In 1928 Gregory Shwartzman described for the first time a new phenomenon which consisted in the following: Rabbits received an intradermal injection of 0.25 cc. of undiluted filtrate of five-to seven-day-old broth culture of a given microörganism (preparatory factors) and then twenty-four hours later were injected intravenously with a given amount of the filtrate (reacting factors). Four to five hours after the intravenous injection, there developed severe hemorrhagic and necrotic reactions at the site of the intradermal injection.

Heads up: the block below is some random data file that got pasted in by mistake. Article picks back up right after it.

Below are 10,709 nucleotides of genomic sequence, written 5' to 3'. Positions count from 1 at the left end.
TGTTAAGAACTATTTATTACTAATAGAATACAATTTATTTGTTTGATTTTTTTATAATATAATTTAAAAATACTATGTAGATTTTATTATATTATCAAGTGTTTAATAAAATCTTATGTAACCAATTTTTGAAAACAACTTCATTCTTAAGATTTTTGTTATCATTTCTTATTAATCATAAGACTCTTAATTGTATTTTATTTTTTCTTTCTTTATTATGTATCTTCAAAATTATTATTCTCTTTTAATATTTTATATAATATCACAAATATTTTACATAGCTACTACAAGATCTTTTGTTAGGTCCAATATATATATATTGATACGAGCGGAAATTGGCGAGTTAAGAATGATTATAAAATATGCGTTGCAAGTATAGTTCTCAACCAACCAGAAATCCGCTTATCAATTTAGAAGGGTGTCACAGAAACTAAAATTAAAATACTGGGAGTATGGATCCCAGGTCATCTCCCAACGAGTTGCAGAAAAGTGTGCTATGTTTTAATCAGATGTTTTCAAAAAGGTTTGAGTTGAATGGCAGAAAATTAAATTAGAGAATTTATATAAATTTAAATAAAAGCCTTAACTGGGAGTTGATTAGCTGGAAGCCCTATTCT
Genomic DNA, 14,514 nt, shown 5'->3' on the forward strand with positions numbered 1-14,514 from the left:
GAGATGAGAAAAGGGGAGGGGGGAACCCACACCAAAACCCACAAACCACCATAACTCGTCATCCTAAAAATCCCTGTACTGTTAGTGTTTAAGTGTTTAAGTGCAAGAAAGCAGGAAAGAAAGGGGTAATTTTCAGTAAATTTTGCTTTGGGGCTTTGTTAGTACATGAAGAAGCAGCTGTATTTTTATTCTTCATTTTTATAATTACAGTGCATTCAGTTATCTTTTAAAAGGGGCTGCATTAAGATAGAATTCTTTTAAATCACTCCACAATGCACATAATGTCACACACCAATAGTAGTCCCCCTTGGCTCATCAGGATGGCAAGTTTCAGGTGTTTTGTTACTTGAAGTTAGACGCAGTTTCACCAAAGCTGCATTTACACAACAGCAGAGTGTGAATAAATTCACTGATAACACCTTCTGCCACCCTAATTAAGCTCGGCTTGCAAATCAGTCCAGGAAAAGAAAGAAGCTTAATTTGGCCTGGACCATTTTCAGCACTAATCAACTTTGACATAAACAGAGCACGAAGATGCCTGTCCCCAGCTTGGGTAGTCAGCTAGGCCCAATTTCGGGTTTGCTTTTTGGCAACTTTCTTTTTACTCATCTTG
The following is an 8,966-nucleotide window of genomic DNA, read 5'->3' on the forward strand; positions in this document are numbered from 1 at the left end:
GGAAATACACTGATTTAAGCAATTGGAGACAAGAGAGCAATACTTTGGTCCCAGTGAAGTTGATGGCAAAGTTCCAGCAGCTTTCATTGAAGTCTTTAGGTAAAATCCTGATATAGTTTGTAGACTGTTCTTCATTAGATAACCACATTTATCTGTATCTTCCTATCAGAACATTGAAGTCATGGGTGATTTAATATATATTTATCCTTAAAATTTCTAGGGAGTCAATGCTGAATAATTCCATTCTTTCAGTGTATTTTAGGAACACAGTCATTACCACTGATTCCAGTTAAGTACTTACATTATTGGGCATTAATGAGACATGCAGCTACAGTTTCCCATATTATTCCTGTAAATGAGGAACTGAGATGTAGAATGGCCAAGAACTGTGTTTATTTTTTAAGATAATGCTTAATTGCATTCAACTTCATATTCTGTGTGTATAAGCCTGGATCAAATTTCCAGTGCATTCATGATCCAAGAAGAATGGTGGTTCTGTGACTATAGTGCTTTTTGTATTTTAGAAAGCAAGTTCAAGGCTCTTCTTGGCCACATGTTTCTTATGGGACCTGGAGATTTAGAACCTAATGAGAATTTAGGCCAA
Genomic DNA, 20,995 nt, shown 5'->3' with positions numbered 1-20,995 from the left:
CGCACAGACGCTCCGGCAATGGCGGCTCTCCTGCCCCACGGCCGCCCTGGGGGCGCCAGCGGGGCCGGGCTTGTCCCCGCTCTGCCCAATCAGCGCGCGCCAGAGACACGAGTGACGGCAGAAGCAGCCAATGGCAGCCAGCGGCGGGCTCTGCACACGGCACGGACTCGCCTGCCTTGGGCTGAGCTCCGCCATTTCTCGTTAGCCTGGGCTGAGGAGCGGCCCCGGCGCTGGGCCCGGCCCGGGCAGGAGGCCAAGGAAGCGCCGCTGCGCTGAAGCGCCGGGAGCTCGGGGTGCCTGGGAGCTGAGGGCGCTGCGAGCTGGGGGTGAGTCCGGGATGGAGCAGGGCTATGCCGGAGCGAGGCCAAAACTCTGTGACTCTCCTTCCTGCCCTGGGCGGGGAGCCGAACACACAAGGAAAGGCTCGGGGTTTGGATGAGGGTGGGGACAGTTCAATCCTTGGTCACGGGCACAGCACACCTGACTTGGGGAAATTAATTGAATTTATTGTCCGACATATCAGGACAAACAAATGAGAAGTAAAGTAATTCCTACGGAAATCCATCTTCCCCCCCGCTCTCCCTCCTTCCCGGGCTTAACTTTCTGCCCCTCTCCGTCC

Observations previously reported by me suggested strongly that the Shwartzman phenomenon offered an opportunity to extend our knowledge concerning the hitherto unknown rôle of B. typhosus and B. paratyphosus toxic substances in human infections. In these investigations I attempted first to determine whether substances similar to those necessary for the Shwartzman phenomenon could be discovered in patients suffering from B. typhosus and B. paratyphosus infections.

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